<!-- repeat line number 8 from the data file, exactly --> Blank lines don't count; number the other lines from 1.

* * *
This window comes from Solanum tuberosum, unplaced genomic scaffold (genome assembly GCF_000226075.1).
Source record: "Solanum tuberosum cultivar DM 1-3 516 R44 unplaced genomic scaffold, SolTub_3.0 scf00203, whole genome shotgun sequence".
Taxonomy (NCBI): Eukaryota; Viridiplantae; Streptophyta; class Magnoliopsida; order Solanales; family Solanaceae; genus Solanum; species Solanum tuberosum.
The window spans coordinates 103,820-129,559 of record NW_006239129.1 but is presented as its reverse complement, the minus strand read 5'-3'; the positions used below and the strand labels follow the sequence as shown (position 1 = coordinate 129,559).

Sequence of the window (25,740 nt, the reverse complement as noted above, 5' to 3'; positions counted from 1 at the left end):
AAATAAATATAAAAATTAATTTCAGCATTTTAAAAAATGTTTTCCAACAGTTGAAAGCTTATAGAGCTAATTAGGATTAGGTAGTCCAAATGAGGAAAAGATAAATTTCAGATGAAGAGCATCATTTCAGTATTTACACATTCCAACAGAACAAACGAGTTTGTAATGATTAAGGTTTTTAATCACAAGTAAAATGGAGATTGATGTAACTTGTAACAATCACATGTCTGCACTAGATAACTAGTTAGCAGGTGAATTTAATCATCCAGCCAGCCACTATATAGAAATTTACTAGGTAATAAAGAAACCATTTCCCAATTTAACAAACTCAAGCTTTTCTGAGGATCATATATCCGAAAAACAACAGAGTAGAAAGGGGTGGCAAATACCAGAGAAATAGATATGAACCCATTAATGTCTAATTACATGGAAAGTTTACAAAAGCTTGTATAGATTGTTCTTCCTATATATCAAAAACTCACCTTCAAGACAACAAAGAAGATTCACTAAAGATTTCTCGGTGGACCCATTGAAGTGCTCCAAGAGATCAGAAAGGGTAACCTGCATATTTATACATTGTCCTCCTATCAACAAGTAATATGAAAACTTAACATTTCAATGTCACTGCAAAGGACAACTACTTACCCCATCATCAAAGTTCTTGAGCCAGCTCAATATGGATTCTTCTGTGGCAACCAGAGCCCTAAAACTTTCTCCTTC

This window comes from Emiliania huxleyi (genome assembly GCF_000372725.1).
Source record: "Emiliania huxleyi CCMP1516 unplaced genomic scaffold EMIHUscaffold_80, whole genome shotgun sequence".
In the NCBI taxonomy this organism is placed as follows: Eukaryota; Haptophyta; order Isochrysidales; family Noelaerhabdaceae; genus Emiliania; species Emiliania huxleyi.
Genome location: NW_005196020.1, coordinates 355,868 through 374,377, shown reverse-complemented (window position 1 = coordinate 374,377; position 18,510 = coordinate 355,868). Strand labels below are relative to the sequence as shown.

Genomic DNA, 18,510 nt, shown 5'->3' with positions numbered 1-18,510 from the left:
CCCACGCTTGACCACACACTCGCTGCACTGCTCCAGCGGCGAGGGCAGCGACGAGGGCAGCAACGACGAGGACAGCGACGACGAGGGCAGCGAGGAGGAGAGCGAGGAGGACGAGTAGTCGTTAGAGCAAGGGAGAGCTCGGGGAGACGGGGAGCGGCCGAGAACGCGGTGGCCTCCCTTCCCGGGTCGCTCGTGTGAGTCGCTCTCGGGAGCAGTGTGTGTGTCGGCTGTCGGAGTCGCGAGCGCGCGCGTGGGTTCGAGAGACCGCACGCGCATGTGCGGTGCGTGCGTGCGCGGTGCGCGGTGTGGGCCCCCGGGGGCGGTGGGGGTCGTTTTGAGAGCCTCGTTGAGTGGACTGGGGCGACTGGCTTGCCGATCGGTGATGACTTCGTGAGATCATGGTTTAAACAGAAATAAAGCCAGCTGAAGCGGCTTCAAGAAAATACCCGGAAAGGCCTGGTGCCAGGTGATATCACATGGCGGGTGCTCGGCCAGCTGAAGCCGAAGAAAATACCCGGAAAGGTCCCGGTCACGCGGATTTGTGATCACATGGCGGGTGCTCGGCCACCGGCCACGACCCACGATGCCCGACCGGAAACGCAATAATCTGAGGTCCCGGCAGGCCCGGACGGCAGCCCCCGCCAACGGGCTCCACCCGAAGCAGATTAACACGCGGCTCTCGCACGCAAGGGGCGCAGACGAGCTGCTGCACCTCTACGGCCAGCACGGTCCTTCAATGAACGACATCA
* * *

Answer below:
Source record: "Emiliania huxleyi CCMP1516 unplaced genomic scaffold EMIHUscaffold_80, whole genome shotgun sequence".